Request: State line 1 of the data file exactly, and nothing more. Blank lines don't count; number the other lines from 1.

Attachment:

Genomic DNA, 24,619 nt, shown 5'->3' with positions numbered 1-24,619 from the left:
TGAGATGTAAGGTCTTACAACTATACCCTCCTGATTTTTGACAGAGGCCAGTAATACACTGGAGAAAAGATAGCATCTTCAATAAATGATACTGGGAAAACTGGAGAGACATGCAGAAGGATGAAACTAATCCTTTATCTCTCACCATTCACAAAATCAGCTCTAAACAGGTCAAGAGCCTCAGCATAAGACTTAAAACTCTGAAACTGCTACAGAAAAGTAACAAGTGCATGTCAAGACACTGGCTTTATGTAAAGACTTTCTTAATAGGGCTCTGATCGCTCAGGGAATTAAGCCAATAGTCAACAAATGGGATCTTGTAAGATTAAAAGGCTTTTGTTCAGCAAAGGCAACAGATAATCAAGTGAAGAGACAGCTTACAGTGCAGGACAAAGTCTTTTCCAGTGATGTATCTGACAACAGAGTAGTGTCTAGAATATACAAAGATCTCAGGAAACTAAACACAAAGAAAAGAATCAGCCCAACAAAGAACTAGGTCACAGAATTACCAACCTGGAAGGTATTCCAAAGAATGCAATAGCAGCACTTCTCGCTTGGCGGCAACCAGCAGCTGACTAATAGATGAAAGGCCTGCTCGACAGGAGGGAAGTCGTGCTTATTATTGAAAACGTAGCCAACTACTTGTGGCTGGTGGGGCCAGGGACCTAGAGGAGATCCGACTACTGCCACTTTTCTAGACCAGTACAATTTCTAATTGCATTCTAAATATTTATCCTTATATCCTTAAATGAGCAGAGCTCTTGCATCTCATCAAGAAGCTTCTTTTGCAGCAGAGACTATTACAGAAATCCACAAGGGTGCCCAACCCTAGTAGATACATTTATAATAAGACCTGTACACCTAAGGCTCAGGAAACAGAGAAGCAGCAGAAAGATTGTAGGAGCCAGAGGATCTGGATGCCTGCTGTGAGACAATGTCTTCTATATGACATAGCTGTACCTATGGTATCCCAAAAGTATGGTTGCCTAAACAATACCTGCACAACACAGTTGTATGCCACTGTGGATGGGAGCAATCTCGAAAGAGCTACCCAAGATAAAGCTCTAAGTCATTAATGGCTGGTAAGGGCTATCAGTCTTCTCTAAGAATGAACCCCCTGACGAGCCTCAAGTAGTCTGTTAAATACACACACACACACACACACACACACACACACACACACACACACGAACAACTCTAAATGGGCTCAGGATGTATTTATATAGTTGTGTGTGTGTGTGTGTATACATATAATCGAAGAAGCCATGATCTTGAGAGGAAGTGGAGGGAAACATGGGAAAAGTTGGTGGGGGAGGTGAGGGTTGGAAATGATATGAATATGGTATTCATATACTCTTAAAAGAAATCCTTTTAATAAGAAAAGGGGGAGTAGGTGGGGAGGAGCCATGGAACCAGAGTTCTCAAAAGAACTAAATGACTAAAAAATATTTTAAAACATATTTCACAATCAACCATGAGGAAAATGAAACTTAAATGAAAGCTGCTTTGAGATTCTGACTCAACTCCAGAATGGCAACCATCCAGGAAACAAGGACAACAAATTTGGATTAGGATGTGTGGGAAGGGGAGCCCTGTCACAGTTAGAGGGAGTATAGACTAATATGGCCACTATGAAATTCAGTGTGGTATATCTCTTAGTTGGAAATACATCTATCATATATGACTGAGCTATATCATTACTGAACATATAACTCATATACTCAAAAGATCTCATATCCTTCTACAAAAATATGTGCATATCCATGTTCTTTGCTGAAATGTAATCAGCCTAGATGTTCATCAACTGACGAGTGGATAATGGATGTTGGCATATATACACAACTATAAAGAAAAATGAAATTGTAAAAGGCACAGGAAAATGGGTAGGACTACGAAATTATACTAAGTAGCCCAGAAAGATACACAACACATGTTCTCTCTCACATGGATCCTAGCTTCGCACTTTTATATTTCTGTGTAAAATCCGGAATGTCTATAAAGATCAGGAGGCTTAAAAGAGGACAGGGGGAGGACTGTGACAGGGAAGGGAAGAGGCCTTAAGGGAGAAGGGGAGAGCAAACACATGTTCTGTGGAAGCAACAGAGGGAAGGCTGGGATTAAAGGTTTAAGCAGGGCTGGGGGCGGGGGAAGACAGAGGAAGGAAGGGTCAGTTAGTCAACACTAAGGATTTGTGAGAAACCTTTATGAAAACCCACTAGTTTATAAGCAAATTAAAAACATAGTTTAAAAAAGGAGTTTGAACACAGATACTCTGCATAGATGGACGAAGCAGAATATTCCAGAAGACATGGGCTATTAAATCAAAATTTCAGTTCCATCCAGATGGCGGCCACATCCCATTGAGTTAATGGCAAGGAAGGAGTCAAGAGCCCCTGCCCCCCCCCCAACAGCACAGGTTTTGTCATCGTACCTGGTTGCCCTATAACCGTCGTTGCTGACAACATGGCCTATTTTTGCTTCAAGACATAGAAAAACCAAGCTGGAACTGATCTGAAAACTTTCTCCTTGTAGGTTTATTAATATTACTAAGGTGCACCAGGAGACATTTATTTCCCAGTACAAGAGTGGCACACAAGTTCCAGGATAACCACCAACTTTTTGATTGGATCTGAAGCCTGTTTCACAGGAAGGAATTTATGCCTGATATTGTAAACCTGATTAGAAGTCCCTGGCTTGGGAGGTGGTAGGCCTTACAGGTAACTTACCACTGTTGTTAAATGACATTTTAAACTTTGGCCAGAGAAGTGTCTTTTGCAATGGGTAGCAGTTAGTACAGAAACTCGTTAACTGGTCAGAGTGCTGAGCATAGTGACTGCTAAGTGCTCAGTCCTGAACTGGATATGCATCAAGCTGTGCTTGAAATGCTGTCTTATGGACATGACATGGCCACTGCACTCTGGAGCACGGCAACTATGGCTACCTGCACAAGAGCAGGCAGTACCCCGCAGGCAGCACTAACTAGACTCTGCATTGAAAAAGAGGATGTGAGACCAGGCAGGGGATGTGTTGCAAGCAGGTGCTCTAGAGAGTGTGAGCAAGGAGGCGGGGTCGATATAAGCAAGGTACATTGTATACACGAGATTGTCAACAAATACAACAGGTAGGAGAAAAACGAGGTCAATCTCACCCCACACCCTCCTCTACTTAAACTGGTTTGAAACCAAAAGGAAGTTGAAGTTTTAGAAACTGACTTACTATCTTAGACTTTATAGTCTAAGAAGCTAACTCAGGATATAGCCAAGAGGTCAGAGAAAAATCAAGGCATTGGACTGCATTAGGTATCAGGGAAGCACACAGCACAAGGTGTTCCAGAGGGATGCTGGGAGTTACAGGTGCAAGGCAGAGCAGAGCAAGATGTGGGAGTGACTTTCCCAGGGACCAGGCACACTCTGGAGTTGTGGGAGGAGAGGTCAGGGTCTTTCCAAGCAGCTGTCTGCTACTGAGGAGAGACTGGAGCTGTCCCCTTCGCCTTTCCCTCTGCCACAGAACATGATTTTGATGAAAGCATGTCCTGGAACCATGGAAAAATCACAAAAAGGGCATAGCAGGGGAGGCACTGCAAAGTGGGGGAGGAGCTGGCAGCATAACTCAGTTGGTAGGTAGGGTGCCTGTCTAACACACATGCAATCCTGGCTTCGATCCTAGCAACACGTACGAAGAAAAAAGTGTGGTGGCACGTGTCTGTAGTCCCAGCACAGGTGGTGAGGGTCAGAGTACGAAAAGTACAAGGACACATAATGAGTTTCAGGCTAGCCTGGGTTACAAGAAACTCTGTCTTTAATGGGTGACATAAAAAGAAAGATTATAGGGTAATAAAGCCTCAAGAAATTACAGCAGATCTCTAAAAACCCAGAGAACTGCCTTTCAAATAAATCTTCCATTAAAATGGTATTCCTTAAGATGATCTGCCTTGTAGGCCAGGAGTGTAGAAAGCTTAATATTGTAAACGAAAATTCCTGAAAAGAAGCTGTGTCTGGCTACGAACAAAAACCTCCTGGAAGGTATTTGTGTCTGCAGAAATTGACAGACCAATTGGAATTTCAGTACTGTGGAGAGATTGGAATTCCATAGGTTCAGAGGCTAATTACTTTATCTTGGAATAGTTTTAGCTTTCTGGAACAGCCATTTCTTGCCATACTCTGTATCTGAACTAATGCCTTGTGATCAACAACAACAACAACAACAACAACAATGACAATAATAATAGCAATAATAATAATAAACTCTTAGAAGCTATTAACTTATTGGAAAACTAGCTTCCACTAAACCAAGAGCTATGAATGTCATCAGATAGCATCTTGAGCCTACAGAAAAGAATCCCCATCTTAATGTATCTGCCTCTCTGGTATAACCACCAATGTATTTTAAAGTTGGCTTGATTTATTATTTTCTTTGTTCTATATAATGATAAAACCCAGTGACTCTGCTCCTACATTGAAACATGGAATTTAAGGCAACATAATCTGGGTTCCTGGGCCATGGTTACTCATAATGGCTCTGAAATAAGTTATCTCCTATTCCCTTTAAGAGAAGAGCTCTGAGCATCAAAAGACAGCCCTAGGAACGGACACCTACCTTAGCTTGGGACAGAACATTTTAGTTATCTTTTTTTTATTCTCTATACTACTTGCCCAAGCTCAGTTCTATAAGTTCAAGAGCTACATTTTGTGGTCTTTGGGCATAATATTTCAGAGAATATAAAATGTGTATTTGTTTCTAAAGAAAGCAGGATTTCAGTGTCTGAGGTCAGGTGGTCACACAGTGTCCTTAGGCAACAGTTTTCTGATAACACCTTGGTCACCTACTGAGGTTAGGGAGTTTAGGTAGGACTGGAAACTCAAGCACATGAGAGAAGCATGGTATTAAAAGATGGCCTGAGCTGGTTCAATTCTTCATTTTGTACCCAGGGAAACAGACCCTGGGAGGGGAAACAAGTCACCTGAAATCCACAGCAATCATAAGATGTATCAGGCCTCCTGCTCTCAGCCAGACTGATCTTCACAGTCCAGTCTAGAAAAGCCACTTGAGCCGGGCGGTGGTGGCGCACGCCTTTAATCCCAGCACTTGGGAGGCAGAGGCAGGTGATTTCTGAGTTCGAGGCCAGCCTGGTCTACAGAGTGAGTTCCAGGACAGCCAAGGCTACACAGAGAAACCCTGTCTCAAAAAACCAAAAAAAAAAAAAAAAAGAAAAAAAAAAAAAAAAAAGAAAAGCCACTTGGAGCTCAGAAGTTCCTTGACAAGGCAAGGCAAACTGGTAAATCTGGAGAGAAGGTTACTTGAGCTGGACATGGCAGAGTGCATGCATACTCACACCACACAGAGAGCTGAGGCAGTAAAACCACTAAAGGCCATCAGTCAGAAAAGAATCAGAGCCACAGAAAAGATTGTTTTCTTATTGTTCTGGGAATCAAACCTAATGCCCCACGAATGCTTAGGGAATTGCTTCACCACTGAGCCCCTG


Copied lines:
Genomic DNA, 24,619 nt, shown 5'->3' with positions numbered 1-24,619 from the left: